Found an AOL Small Business series called the Startup Online Reality Series. Laura found herself interested in a comic called The Oatmeal by Matthew Inman. Surprisingly she also goes deep and does a real in-depth and well researched article. Almost as if she’s taking the medium seriously and not just trying to get some easy search hits. First we are given some quotes from Matthew on how he went from rags to self-sufficient. Then there are mentions of xkcd, Penny Arcade, PvP, and Achewood on their success along with information from Brad Guigar. Perhaps my favorite quote is from Inman where he tells us he had 200,000 visitor but only 50 of them were willing to help support him.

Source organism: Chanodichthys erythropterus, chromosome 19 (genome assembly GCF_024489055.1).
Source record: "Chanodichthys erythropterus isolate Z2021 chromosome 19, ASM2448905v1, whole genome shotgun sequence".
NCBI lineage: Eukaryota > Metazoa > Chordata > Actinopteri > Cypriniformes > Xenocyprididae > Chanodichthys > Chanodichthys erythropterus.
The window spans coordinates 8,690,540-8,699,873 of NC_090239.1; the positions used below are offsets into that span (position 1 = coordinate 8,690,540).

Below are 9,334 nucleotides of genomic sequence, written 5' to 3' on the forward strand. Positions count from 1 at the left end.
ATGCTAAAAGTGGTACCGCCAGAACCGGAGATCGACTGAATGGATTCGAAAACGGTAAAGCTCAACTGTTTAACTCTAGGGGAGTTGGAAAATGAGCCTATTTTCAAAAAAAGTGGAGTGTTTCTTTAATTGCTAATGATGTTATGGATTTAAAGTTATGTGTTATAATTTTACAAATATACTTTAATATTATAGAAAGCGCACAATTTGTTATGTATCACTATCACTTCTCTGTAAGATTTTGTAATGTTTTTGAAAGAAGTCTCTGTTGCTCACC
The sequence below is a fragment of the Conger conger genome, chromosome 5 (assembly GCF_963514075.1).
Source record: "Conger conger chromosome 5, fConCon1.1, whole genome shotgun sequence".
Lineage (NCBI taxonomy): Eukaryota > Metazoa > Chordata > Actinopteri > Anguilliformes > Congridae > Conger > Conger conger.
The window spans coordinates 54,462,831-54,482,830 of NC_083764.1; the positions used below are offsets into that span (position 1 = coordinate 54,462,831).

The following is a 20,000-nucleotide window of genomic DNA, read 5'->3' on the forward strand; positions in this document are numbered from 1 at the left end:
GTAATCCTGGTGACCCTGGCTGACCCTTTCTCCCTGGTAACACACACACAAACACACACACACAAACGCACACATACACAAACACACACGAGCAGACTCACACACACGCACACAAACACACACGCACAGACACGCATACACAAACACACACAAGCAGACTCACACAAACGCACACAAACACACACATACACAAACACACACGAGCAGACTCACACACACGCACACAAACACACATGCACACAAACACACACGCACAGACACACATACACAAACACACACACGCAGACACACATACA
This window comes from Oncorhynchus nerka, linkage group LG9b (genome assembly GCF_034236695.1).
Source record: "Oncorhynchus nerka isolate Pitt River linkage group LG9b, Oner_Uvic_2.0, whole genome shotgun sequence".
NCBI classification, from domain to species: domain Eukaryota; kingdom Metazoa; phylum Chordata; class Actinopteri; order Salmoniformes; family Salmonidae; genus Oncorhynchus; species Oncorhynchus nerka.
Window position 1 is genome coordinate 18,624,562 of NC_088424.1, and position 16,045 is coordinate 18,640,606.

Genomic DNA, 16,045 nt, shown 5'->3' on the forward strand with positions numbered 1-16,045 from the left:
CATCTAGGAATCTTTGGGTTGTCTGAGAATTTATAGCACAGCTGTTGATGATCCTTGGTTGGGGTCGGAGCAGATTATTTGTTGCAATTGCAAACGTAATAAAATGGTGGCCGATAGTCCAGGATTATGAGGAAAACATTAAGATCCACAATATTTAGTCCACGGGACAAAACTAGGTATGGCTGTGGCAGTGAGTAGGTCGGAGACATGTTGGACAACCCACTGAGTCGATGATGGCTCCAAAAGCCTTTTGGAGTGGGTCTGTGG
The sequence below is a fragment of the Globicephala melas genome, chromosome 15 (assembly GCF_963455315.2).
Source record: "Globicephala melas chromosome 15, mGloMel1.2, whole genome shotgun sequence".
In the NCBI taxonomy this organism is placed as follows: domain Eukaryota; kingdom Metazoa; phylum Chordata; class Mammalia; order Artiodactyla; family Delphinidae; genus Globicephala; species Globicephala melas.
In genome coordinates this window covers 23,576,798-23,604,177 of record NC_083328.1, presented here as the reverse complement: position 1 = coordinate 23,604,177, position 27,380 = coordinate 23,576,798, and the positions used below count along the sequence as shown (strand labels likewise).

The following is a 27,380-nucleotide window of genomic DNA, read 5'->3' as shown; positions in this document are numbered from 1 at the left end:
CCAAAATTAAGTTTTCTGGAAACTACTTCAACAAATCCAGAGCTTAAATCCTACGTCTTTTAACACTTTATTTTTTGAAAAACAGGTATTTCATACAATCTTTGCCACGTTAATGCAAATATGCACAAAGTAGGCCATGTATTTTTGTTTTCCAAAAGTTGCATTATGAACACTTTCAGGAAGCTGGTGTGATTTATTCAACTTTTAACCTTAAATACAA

It has been weeks now since I heard the news of Star Warsâ„¢: The Old Republicâ„¢, Blood of the Empire was being developed as a collaborative venture between BioWare, LucasArts, and Dark Horse Comics. BioWare long cemented their spot in my heart when they released KoToR, making them the only company I would leave my day job for. This love affair even managed to survive the buyout by EA. Written in conjunction with the BioWare writing team working on Star Wars: The Old Republic and produced by the comic experts at Dark Horse, the comic is supposed to offer readers a dramatic introduction to the Old Republic time period in two weeks intervals.